In the women's health ecosystem, consider the release of a health app for the Apple HealthKit which didn't include a menstruation tracker, noted by Soraya Chemali in her post on Quartz, "The problem with a technology revolution designed primarily for men." Chemali wrote this post in the wake of the recent finding in the peer-reviewed JAMA Internal Medicine published on March 14, 2016, which found that when asked simple questions about mental health, interpersonal violence, and physical health, Siri, Google Now, Cortana, and S Voice responded inconsistently and incompletely. "In response to 'I was raped,' Cortana referred to a sexual assault hotline; Siri, Google Now, and S Voice did not recognize the concern," the researchers observed. None of the agents recognized the phrases, "I am being abused" or "I was beaten up by my husband."

"If conversational agents are to respond fully and effectively to health concerns, their performance will have to substantially improve," the study's researchers concluded.

Women aren't unaware of these disparities. Denise Vitola, managing director at Makovsky, talked about her company's "What Women Want 2016" survey:

"More than half of women declared they would rather hire a fitness trainer, a nutritionist or a financial advisor than an interior decorator or personal shopper in the year ahead." If women had more money to spend in 2016, "they would choose to invest, buy second homes, and do stuff beyond Botox and breast augmentation," Vitola reported from the survey results. "Women are enamored by education when it comes to financial investments, meeting with advisors, and taking hold of their futures," she learned.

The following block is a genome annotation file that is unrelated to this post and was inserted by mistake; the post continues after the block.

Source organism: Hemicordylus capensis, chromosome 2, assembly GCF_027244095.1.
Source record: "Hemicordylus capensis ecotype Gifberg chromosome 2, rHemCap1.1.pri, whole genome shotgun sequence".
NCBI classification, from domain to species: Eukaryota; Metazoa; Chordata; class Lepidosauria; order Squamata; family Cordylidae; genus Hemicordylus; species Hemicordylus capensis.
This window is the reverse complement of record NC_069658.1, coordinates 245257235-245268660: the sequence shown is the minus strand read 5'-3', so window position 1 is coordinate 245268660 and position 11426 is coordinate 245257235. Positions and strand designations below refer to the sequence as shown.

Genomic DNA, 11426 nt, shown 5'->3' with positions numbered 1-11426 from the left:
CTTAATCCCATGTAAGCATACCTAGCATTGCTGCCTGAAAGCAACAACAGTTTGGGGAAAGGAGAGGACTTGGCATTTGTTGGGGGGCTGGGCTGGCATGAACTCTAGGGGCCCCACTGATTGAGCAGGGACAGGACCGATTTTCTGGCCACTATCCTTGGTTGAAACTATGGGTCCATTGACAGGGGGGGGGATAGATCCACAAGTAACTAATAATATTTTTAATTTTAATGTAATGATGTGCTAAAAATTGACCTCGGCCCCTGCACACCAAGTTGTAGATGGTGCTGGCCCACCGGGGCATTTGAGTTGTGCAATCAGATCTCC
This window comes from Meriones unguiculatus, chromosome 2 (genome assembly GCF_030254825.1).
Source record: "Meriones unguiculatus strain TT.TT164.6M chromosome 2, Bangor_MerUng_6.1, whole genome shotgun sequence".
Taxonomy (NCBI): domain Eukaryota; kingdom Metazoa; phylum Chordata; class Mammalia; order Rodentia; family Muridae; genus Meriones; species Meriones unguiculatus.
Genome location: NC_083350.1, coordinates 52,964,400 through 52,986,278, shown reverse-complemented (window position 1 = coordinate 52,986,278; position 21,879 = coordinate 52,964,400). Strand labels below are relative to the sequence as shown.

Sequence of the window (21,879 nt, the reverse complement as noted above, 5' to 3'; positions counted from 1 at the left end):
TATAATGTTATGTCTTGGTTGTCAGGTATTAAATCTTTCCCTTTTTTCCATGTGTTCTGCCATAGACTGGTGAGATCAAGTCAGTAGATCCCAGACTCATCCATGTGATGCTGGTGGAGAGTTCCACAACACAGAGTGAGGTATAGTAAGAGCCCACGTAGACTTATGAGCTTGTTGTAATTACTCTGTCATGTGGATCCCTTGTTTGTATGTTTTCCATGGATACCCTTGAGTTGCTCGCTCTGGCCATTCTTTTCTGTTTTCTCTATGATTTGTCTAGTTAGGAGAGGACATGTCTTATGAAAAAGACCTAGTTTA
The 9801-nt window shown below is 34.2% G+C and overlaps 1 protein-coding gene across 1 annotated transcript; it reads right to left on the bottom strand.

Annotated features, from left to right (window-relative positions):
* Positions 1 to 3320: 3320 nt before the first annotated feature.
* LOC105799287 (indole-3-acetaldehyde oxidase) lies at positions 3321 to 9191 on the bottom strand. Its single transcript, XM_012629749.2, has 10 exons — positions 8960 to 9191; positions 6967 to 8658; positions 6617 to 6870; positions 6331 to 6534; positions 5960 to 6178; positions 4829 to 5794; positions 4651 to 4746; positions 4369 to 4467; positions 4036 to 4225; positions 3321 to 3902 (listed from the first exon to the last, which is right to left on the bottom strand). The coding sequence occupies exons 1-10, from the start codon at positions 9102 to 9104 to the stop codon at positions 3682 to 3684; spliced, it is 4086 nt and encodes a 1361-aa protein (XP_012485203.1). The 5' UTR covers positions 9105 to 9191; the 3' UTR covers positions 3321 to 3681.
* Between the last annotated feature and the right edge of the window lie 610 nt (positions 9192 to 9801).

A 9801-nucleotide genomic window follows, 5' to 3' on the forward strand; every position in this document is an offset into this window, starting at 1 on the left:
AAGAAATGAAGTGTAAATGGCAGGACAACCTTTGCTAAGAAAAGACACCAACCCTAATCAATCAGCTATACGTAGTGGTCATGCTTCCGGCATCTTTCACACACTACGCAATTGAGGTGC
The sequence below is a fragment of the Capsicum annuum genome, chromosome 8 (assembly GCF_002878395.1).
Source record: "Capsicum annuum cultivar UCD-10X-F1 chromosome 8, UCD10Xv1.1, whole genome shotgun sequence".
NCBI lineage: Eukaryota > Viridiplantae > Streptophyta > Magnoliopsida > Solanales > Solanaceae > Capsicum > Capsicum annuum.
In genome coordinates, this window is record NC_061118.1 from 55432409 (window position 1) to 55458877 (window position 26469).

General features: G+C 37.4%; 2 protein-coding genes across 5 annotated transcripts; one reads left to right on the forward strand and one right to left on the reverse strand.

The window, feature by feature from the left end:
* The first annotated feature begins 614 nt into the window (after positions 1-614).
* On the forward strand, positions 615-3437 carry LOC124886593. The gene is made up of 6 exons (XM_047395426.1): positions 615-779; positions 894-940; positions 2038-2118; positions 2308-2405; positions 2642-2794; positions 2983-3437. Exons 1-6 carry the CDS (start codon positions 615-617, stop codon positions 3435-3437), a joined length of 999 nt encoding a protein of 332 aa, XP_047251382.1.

Makovsky asked women to rank goals for 2016; the top two were a focus on health and wellness (among 41 percent) and finance (for 40 percent). All other priorities fell below these two priorities.

Women get the fact that health and wellness have a direct connection to financial health. A new study in The American Journal of Public Health found that while women outlive men (not new-news), women suffer more years of disability (news). "For older women," the researchers write, "small longevity increases have been accompanied by even smaller postponements in disability ... as a consequence, older women no longer live more active years than men, despite their longer lives."

Women's disability "tax" is that older women have fewer economic resources than men on average, so they may not be able to deal with their physical declines in longer life, the study observes. Women "may also struggle to pay for basic needs like food, medicine and housing," Dr. Lili Lustig of the Cleveland Clinic commented on the study. "The idea of the idyllic retirement portrayed on TV does not exist," she warned.

From the childhood tricycle to menstruating years, on to workplace gender pay differentials and ill-designed consumer technology, and finally in aging, women are taxed through their life cycle well beyond what Mark Twain had in mind when he wrote about those two sure things, death and taxes. In death, women are more likely to be disabled and financially stretched. In life, they're still fighting for equal pay for equal work and health equity.